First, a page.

It turned out to be quite the evening, drawing thousands of people ready to support a couple North Dakota girls singing their hearts out under a beautiful sky. The guys nailed it, Kat was amazing in every way, the crowd warmed up the chilly air and I busted out some dance moves and managed to not fall on my face on the stage.

It was one of those gigs that was hard to describe. It was so much fun. There was so much energy. We were so happy to be up there on that stage doing what we love to do the most to a crowd that came to have fun.

Now I’ve managed to make singing a part of my career, and as jobs go, it’s not always bring your family to work day. But there are some gigs I can’t do myself, so I need to call in the troops to help sell CDs, make sure my fly is zipped, take some pictures and just generally be there for moral support because I might be, you know, a little nervous about the thousands of people…

When your office is a stage the best part is looking out and seeing the faces of the people who love you smiling back and singing along.

And in the case of Saturday, my bandmates giving their all, my Pops next to me playing harmonica, my mom selling T-shirts and CDs, my friends who drove for miles (one even hopped a plane) to be there to cheer me on and my husband out there snapping photos and ensuring I don’t forget to eventually get my gear from the stage to the car at the end of the night.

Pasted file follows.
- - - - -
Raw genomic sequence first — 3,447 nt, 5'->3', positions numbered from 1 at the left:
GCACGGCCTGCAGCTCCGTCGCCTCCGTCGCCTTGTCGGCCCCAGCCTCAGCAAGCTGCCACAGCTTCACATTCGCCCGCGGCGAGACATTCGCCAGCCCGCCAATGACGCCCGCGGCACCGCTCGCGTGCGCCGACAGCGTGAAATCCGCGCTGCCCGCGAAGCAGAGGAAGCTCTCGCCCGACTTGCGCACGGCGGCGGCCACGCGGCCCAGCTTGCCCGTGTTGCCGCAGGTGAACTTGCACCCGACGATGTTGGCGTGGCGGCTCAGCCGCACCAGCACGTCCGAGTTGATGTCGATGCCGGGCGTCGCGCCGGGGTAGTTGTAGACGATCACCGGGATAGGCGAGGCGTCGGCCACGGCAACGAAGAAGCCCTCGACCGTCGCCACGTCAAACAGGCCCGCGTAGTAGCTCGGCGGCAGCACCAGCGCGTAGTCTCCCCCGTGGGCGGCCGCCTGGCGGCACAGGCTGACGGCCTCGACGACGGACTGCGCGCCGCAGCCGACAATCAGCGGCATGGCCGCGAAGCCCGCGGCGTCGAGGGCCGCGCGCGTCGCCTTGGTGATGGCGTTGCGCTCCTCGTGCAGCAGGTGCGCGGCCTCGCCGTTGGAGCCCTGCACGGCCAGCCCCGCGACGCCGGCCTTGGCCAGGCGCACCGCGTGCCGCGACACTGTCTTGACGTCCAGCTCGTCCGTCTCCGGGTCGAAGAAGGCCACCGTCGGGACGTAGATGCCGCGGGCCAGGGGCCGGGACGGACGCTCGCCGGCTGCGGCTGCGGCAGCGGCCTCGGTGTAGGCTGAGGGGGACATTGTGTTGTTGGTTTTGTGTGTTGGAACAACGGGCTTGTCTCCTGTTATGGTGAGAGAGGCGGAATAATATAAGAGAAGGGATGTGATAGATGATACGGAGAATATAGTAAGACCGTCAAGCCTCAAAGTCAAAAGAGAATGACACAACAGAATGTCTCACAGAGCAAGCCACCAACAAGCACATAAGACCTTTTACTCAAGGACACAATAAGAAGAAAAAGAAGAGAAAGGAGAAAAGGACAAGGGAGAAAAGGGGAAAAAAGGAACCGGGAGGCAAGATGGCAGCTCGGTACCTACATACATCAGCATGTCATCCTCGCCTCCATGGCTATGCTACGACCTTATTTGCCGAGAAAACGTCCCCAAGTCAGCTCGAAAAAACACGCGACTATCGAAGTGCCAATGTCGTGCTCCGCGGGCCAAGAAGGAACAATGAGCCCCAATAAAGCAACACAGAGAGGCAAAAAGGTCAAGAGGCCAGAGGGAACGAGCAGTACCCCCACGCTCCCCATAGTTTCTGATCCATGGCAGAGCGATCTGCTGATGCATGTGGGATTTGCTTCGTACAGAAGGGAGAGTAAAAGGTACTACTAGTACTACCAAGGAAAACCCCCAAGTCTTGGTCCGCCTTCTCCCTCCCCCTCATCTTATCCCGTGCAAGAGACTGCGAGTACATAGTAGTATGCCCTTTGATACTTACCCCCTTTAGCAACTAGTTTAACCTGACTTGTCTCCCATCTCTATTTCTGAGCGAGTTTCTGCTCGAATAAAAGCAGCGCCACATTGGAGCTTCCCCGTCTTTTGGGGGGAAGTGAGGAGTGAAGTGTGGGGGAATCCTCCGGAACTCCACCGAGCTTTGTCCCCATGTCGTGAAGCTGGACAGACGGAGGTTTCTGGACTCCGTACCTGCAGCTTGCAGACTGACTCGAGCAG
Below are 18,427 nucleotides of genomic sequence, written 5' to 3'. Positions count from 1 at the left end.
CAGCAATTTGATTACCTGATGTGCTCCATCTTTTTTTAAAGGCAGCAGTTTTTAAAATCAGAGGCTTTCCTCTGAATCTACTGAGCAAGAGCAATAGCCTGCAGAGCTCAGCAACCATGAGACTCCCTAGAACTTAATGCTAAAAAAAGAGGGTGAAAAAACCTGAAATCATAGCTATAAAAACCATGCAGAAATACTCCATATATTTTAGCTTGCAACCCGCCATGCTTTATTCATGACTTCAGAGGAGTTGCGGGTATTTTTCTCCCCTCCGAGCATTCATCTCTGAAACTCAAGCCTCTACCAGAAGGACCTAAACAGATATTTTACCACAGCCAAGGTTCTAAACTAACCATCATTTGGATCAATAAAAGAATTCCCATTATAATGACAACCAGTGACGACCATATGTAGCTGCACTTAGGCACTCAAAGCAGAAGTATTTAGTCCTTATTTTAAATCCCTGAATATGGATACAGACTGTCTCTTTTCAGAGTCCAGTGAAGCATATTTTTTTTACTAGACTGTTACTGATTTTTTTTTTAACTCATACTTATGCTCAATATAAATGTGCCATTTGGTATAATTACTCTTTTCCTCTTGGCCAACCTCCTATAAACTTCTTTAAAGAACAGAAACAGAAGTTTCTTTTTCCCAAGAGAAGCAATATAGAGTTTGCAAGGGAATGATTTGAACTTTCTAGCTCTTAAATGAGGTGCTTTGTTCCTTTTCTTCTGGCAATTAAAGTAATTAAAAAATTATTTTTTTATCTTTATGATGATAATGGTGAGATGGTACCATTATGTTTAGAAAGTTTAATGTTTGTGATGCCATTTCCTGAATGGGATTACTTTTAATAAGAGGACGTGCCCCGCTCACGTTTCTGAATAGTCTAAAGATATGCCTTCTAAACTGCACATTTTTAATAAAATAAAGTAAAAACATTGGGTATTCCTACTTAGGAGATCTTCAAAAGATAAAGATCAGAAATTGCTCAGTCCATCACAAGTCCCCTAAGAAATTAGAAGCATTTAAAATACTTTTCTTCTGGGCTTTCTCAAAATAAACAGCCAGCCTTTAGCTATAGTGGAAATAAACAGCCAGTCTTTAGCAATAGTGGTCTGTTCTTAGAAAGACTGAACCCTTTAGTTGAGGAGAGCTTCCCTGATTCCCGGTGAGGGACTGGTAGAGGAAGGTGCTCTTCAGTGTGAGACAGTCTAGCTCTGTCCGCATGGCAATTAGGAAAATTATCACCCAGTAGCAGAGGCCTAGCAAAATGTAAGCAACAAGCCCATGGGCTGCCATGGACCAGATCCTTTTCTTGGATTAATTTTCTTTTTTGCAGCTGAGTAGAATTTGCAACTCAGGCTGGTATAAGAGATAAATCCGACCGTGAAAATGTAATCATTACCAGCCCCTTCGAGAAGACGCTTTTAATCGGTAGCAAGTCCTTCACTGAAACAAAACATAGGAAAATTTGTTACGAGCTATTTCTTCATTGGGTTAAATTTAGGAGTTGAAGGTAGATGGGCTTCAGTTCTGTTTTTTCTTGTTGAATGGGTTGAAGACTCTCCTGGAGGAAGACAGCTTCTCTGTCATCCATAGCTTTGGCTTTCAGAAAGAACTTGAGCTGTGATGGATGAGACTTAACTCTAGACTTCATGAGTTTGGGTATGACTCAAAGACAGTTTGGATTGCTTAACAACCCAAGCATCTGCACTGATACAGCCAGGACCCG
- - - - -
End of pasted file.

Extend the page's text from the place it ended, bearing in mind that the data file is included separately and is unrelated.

Anyway, the day after the show my weekly column was published. I sat down earlier that week and wrote it about the man who has stood behind my passions all these years, many times putting his own aside to make sure that I had someone in the audience, something to photograph, or someone at home who remembered to turn the porch light on…

Life is such a balancing act in so many ways. In our work we can lose ourself. In our passions we can become selfish. In our love we can become resentful.

My husband has a theory that marriage is all about doing everything you can to make the other person happy. Love is finding joy in other people’s joy.